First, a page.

The invented control scheme uses all information in a part of the inductor current, including slew rate, valley and peak values and instant average current. The easiest way to detect part of the inductor current is to detect the power switching current. The control scheme is composed of several blocks as shown in FIG. 1; the Reference block, State detect block, Error generator, Error amplifier and PWM generator.

In order to compare the reference current and the average inductor current, only the power switch turn-on current is detected as a part of the inductor current and the power switch turn-off current is zero, so the reference current should be traded in a suitable format in order to compare with the power switch turn-on current. In the reference block, the reference current is generated as in a suitable format. At the same time, in the state detect block, the detected power switch current is generated in the same format of the reference current. It is clear that during the power switch turn-on time, the difference between the reference current and power switch current, or the inductor current can be detected. During the power switch turn-off time though, both the reference current and power switch current are zero.

In the error generator, the signal of the difference between the reference current and power switch current is detected and sample-held, or accumulated. The detected error can be much closer to the difference between the reference current and the average inductor current.

It is the difference between the reference current and the average inductor current that can be amplified and compensated in the error amplifier and generated as a series of PWM pulses in a PWM generator. Due to the converter's regulation loop, the difference can be minimized and the average inductor current can be followed with the reference current.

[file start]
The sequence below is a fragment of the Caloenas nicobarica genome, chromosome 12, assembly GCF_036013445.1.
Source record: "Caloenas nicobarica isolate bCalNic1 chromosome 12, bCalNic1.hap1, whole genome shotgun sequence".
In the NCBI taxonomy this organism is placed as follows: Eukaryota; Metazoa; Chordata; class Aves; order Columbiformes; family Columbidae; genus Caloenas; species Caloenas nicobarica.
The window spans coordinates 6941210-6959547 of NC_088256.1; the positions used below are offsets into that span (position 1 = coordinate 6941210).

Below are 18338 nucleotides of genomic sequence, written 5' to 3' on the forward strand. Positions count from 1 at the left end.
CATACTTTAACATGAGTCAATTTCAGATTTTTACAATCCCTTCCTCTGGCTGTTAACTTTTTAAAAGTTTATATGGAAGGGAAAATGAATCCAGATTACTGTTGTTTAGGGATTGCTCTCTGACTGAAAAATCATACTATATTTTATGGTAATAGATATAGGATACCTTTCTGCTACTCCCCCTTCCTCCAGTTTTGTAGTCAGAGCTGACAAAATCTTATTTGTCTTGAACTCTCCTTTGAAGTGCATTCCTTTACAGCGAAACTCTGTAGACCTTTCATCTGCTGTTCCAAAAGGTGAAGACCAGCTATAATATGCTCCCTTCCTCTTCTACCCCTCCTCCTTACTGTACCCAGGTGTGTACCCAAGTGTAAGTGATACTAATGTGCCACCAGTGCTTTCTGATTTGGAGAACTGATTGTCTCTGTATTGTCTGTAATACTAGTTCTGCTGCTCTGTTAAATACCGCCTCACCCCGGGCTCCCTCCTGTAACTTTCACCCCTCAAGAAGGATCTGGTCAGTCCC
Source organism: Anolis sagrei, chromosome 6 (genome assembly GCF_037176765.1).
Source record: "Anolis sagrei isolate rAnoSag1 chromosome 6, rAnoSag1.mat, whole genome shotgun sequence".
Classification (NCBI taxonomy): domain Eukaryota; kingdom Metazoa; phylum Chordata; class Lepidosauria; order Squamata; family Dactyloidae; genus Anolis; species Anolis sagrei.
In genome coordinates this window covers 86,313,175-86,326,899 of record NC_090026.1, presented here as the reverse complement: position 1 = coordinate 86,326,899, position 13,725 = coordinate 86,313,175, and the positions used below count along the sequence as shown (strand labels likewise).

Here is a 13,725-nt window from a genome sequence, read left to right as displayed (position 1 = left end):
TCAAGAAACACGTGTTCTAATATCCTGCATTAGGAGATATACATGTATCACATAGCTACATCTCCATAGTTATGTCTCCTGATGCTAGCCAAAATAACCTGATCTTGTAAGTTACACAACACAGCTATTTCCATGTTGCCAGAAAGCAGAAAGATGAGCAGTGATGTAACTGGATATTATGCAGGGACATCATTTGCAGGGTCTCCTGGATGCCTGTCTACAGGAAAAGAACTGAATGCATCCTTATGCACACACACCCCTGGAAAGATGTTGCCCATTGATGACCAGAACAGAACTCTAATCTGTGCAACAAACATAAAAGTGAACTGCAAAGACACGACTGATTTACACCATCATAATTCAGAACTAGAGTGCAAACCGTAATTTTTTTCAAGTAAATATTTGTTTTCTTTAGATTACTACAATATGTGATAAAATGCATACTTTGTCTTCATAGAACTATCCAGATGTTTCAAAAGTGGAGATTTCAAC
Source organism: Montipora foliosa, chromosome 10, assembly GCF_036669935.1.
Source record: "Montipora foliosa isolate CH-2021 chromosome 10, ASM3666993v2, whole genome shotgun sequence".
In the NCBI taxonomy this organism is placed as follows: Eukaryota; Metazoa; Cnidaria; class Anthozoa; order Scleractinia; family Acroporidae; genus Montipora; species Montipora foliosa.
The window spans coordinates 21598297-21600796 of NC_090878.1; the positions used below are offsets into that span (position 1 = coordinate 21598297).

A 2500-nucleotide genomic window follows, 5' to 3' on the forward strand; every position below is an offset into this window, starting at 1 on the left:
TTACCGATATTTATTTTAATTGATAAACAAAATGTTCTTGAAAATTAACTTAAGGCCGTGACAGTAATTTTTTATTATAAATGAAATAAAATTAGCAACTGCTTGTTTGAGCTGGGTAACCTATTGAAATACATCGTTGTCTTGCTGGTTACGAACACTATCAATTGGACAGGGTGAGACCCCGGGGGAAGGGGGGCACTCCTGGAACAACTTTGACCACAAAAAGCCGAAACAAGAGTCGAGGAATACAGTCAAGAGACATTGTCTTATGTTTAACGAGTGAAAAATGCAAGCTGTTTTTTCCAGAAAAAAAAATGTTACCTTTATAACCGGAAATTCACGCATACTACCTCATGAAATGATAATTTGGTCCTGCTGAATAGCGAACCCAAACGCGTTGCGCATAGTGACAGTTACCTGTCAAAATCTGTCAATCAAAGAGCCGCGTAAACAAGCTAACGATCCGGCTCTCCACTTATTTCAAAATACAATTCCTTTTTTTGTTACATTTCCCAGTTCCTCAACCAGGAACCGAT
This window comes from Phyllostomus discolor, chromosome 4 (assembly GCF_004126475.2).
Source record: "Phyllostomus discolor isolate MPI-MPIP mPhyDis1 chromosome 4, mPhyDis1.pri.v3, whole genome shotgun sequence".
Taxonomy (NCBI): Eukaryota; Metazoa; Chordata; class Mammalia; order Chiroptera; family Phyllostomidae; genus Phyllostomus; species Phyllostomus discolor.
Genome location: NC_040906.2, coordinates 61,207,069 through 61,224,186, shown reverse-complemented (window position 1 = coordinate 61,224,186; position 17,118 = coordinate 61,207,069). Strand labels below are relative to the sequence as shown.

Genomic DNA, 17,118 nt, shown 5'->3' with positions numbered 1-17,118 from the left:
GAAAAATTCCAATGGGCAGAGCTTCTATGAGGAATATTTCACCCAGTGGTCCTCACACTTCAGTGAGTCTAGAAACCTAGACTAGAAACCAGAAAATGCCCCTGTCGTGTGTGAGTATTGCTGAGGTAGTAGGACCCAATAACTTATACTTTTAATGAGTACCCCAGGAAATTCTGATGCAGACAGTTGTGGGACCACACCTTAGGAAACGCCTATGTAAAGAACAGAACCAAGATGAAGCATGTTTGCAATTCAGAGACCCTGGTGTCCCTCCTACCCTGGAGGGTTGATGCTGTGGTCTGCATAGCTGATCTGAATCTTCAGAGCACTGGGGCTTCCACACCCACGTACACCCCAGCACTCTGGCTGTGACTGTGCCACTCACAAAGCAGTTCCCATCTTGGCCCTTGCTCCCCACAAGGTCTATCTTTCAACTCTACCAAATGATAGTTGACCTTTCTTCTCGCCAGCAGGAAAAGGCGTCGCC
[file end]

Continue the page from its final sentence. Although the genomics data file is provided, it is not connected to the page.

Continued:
BRIEF DESCRIPTION OF THE DRAWINGS

FIG. 1 is a general “Quasi Average Current Mode Control” scheme block diagram of the present invention;

FIG. 2 is one of detailed embodiment of the “Quasi Average Current Mode Control” scheme block diagram of the present invention;

FIG. 3 is one timing diagram of embodiment of FIG. 2;

FIG. 4 is another of detailed embodiment of the “Quasi Average Current Mode Control” scheme block diagram of the present invention;

FIG. 5 is another timing diagram embodiment of FIG. 4;

DETAIL DESCRIPTION OF THE INVENTION

FIG. 2 shows one detailed embodiment of invention scheme block diagram. In the detailed block diagram, there are several blocks: SW, Pl, LIM, COMP, RESETI and a time clock Fs.

There are three resetable integrators in the whole block diagram. The resetable integrator is the easiest to build up. For example, it can be composed of a voltage-current converter, a capacitor and a switch or a switchable current source. The switchable current source or the switch itself is used to control the capacitor's discharge current. The switch or the switchable current source is controlled with the reset pin of the resetable integrator.